American Bully Association

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Cão de Fila de São Miguel / Azores Cattledog - Cão de Fila da Terceira / Terceiran Dog



Cão de Fila de São Miguel or Cão de Fila da Terceira depending on the region is also often called the Azores Cattle Dog. There is some dispute as to whether these two are the same breed with some believing they are and others believing the Terceira was a founding ancestor of the São Miguel.

 

The Azores are an island chain that are part of the autonomous regions of Portugal.

 

The breed has been documented from the early 19th century and the first attempted standard was written by Dr. Jose Leite Pacheco in 1880 but was never formally recognized. The first official standard was not written until 1984.

 

While the dog is described as a cattle dog more accurately it is a molosser type, which are also well known for their cattle work.

 

The tail is docked and ears cropped traditionally but due to changes in the laws in many regions it is not uncommon for this not to be the case. When the ears are cropped a special style is used where they are cropped short then rounded. While there is no clear reason for this type of ear cropping other than tradition it does give the breed a very unique and distinct look.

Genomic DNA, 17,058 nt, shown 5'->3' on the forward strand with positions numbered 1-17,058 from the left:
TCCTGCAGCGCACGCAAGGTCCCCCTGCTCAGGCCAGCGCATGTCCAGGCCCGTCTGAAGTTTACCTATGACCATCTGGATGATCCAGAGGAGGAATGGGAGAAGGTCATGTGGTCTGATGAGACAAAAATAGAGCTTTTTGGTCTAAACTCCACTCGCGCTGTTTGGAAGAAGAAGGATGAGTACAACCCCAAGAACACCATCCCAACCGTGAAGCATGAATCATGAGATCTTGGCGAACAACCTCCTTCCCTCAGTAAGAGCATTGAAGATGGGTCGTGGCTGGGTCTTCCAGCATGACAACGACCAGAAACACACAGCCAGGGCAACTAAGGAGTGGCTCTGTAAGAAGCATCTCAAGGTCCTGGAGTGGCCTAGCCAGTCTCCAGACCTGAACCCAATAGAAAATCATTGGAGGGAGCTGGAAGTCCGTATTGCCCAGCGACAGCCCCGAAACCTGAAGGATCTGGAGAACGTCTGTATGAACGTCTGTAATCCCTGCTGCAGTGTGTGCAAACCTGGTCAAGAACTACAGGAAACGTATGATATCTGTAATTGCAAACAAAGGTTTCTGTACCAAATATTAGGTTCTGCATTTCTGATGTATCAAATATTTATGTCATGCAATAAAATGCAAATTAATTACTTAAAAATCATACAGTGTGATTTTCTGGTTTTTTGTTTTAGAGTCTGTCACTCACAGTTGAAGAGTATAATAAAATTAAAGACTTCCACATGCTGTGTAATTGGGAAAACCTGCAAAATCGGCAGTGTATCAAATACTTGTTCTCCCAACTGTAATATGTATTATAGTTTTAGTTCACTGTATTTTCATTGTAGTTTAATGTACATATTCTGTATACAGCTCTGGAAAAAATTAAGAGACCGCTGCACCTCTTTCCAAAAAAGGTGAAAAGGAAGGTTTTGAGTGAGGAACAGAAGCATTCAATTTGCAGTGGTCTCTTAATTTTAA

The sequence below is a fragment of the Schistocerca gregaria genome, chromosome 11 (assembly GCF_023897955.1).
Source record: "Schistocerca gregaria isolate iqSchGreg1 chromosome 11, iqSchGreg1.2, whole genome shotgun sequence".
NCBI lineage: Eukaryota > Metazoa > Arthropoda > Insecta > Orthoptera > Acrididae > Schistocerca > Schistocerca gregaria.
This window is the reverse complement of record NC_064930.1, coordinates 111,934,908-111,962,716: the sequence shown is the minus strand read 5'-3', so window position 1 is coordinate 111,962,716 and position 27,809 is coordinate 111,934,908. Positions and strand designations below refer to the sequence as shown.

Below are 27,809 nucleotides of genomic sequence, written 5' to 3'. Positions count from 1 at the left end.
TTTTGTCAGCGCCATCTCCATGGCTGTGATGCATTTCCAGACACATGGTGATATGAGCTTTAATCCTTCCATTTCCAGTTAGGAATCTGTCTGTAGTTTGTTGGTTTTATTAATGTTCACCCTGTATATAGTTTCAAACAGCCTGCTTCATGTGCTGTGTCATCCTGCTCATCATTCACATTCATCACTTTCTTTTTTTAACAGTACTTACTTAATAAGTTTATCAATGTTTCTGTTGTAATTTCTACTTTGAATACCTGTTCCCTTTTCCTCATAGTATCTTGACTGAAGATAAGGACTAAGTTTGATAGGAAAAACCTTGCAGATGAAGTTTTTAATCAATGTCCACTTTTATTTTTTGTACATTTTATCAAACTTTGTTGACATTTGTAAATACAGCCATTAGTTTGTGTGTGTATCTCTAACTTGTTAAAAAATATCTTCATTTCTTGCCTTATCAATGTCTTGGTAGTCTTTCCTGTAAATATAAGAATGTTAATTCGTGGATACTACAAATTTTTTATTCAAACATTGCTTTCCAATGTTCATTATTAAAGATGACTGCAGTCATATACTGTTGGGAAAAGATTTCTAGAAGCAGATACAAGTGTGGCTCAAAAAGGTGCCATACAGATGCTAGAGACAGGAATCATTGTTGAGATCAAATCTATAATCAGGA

In most cases where this breed is outside of its native Azores it is shipped to collectors and sold as a rare breed.

 

Because the breed shares much of the same history as other molosser breeds it is not a surprise that it bears a strong resemblance to the American Pit Bull Terrier. As such this breed can be considered a good candidate in the now developing American Bully breed.

 

Historically it is believed to also be related to the Dogue de Bordeaux and the Bloodhound and is fabled to have been popular with pirates.

 

Height

Up to 18.89– 23.63 in (48-60 cm)

 

Weight

Average 50-78 lbs (20-35 kg)

 

Eyes

Brown

 

Nose

Black, brown or pink

 

Tail

Docked or un-docked. Should exhibit a short fringe when not docked.

 

Coat

Short

 

Color

Always brindle in shades of black, fawn, or gray